Monthly Archives: May 2014

Re-think on outsourcing: Mr Gove, privatisation and the ‘missing shade of blue’ …..

Academics and experts have expressed their concerns in a letter to the Guardian following the Department of Educations announcement that it is considering outsourcing children’s services to private firms.

Professor Eileen Munro rightly highlights the ‘fickleness and failings’ of the market, suggesting caution in establishing a market in child protection which could create perverse incentives for private companies. A recent headline highlights the less savoury side of outsourcing – ‘Now troubled children are an investment opportunity: 18% return on the most disturbed and needy children in care homes is the extreme end of Britain’s outsourcing culture’ (Polly Toynbee)

A poll in the Guardian found 95% of respondents felt private firms should not be allowed to run children’s services.

However, the outsourcing/privatisation of children’s services is already here, and it’s extension into child protection is the next target for this government.

The letter has achieved its’ purpose in highlighting the issue and stimulating debate, the question is where do we go from here? I agree with my learned peers, we have to move beyond the ‘outsourcing’ of child protection and focus on our primary concern that vulnerable children will be exploited for profit, not unlike the vulnerable patients of Winterbourne View Hospital. A hospital set up by a Swiss equity company who primarily saw it as an investment opportunity and when the abuse of its’ patients was exposed promptly closed it down, probably moving onto the next investment opportunity provided by this government in the outsourcing of services.

Sadly government chooses to ignore this aspect of outsourcing. However, they do not ignore the opportunity to expose the failure of ‘social workers’ whenever possible. Although, they are less than explicit about the serious structural issues that prevent social workers delivering good services. The Munro Review provided a blue print for change which was universally accepted, however, it has been quietly watered down by the present government, a massive mistake in my opinion, but not unexpected as it really does not fit their ideological agenda and the dichotomous thinking of Mr Gove and co i.e. public sector bad, private sector good.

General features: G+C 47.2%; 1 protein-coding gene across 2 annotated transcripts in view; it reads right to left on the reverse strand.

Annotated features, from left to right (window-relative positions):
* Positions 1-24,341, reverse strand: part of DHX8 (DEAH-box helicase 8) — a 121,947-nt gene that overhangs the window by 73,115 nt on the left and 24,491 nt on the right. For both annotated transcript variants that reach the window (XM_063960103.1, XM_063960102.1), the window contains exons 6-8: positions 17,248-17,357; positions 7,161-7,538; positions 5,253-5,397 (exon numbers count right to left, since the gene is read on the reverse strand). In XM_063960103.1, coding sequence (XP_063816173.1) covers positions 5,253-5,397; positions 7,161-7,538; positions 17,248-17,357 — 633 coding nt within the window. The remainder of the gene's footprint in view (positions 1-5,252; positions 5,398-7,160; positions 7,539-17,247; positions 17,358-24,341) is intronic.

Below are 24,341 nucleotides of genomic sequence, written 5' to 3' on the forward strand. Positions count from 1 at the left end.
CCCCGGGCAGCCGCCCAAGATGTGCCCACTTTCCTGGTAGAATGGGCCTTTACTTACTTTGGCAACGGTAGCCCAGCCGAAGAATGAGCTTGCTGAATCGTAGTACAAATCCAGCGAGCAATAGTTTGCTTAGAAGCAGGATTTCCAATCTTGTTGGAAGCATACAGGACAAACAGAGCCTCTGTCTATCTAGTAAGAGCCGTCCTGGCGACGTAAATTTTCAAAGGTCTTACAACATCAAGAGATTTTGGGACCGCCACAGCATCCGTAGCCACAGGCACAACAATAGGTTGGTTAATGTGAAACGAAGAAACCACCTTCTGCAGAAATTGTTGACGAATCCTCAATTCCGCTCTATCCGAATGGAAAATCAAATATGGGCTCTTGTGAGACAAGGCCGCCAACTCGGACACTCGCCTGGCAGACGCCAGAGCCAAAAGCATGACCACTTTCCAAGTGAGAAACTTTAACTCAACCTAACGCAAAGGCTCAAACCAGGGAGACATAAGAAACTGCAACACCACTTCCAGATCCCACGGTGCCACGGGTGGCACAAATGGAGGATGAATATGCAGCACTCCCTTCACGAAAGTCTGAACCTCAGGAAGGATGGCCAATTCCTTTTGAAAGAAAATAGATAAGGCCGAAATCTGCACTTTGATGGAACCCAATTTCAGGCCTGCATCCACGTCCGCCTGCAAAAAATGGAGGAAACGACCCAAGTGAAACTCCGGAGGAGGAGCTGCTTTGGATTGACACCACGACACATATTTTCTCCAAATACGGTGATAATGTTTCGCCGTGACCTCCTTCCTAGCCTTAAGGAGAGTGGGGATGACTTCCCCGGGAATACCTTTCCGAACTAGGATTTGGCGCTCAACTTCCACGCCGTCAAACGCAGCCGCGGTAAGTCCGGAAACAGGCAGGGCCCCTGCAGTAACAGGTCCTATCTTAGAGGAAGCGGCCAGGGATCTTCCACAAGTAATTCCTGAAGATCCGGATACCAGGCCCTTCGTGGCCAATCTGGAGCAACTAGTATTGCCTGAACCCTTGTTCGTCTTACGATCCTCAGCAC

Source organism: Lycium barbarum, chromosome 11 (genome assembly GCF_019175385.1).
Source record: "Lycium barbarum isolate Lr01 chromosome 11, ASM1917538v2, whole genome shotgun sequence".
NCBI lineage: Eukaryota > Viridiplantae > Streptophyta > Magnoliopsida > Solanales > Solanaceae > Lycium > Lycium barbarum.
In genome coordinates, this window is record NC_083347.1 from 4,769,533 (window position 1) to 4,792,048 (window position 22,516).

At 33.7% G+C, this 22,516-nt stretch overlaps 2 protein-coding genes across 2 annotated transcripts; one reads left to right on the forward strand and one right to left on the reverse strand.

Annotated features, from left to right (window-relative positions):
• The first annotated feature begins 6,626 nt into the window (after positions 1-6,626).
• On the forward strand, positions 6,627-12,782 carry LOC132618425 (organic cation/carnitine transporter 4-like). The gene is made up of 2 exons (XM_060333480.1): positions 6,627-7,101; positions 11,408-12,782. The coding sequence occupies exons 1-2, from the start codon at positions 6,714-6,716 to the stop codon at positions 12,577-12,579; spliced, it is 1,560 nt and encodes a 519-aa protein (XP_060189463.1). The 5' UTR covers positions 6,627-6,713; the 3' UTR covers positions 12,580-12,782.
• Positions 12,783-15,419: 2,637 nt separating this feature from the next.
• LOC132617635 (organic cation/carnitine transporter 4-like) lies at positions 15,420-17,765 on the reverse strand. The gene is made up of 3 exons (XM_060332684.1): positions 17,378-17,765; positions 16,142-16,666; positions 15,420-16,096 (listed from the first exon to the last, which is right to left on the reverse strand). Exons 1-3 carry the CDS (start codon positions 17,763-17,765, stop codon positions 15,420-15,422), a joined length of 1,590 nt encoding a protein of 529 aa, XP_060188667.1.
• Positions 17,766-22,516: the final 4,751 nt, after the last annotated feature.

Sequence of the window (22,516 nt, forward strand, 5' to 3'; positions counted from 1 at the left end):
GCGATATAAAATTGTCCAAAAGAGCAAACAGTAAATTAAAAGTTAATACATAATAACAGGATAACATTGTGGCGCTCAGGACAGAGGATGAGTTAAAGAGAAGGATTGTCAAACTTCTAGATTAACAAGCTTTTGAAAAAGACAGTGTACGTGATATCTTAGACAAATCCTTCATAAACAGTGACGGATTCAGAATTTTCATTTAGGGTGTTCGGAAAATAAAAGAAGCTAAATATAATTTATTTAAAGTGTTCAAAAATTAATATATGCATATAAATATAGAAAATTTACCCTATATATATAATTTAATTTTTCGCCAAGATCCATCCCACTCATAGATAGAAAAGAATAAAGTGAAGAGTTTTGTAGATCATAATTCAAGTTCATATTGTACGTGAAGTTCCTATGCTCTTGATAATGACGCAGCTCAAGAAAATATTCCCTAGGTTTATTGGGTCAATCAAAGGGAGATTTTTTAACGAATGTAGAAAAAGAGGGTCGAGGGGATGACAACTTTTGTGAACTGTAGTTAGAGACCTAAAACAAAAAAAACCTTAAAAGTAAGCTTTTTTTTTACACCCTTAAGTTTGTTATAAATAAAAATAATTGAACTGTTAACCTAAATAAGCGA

The issue is not about ‘outsourcing’, it is about the principles, values and ethics of those we outsource to. It is really about profit being made from the lives of those most vulnerable in society which feels abhorrent. Personally I feel the time is right to abandon the notion there is only one way of constructing the world of safeguarding, whether child or adult, if we are to move forward in this debate.

In a famous passage in his Treatise of Human Nature the political philosopher Hume writes about ‘the missing shade of blue’. According to Hume, if we are shown samples of two different shades of blue we can conjure up in our minds a third shade that fits between the two: the missing shade of blue.

The point of interest in Hume’s writing is not that we can invent a new shade of blue but that we can invent new ideas which connect to existing ideas.

Those working daily on the frontline of child protection I feel sure are more than able to achieve this, however, I have little faith, or trust, in those in government to move beyond their preferred shade of Tory blue.

Di Galpin